The wealthy donate to charities for reasons that escape even their advisors.
Apart from wanting to give back and having an impact on society and the world, the wealthy donate to encourage charitable giving by the next generation, according to a new study from U.S. Trust.
Almost one in three (30%) said they give to charity to encourage giving by their heirs, followed by 23% who were motivated by religious or spiritual reasons. Their advisors, however, mistakenly believed their clients donate to charities for other reasons, with 46% saying their clients contributed to charitable causes to reduce their taxes. In fact, only 10% of high-net-worth individuals cited reducing taxes among their motivations for giving, according to the study.
More than three in four advisors (78%) believed their clients would reduce their charitable giving if tax deductions for donations were eliminated, again displaying their lack of insight into their clients. In fact, only 45% of high-net-worth individuals indicated they would reduce their giving if tax deductions were phased out.
If advisors are shy about initiating philanthropic conversations with their clients, they shouldnt be, the study found. More than one in three (34%) wealthy individuals said the topic should be raised during their first meeting, and virtually all (90%) agreed that the discussion should occur within the first several meetings with their advisor.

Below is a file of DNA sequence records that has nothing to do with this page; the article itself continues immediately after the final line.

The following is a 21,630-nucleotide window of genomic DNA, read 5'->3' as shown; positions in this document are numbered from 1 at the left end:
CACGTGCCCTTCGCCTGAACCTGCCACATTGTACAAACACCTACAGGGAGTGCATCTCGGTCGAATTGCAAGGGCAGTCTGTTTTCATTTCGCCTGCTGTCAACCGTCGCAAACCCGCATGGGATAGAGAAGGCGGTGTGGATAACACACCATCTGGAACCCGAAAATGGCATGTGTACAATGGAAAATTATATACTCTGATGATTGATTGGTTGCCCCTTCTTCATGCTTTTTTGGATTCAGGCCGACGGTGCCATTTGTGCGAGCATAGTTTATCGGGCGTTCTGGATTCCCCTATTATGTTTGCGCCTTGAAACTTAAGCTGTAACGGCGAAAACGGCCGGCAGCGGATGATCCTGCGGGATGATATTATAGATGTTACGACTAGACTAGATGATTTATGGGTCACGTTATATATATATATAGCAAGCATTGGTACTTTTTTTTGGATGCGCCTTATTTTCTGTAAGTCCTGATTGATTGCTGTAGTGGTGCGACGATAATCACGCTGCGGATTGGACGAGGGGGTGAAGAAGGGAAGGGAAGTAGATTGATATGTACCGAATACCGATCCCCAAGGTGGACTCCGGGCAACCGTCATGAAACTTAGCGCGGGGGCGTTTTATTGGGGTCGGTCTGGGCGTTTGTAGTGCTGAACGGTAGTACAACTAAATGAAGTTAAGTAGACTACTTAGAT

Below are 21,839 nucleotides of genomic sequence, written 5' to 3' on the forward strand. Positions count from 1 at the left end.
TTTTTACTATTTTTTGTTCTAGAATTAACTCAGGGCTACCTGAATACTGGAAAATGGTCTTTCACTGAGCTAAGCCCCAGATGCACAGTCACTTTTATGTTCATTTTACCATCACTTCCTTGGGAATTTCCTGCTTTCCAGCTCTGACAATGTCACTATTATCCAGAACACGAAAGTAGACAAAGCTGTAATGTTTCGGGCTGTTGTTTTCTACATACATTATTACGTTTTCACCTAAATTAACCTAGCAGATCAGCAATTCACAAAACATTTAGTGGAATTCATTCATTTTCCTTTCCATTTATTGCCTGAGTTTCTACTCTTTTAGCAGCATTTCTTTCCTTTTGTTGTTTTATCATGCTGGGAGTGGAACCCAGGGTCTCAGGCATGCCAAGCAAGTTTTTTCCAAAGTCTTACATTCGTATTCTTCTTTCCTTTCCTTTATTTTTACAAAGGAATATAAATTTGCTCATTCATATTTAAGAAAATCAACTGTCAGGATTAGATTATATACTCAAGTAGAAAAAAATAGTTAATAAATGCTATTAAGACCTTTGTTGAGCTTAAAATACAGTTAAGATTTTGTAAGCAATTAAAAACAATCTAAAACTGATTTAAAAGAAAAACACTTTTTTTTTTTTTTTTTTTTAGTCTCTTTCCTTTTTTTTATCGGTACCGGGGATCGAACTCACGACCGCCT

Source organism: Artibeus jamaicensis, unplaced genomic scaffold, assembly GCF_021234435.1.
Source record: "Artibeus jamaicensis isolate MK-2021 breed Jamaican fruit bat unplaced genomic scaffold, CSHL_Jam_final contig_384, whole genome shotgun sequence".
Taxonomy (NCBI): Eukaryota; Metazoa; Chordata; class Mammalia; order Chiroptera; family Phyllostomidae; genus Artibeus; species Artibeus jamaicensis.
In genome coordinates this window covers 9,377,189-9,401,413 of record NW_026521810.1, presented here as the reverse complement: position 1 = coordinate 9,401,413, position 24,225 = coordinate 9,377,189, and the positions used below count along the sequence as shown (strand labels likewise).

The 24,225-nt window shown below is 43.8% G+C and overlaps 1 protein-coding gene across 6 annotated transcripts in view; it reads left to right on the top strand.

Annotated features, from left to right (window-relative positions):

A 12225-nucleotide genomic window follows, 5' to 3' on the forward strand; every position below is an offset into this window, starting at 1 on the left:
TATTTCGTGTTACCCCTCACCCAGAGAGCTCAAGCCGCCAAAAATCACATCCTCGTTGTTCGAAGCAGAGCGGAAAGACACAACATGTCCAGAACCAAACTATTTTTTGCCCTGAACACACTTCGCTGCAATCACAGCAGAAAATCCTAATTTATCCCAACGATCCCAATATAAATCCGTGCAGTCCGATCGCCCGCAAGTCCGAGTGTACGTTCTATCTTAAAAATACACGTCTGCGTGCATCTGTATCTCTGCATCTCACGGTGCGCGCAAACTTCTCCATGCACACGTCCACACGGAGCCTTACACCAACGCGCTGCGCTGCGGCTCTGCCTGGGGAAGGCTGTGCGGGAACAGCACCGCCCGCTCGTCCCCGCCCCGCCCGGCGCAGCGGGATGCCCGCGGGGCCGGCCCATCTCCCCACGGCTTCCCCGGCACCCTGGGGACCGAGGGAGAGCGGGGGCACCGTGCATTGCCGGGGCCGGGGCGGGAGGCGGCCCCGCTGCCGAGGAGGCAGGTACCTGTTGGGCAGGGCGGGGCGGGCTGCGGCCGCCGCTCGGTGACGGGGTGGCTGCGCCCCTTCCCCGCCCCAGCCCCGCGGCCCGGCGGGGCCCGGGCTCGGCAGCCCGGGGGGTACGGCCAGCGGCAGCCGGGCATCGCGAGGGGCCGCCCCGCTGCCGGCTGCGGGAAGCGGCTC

To their detriment, advisors tend to hold off on having such conservations with their clients. Many are more likely to bring up the subject once they have a greater knowledge of a clients personal (40%) or financial goals (47%), or when they are aware that a client volunteers or is active in the community (43%).
Advisors are also passing up an opportunity to connect with the next generation. Nearly half (45%) of wealthy individuals said it is important to involve children and grandchildren in discussions with their advisors about charitable giving. Only 9%, however, reported that advisors actually do so.
Overall, most advisors (74%) found that discussing philanthropy is good for their business, with 24% saying that it presents a more comprehensive approach to managing a clients wealth. Others said it shows clients that they are interested in more than just their money (13%) and provides insights that help advisors better serve their clients (13%).
The study surveyed 312 advisors and 119 high-net-worth individuals with $3 million or more in investable asset who are actively engaged in charitable giving. It was conducted in August 2013 by Phoenix Marketing International, an independent market research firm.
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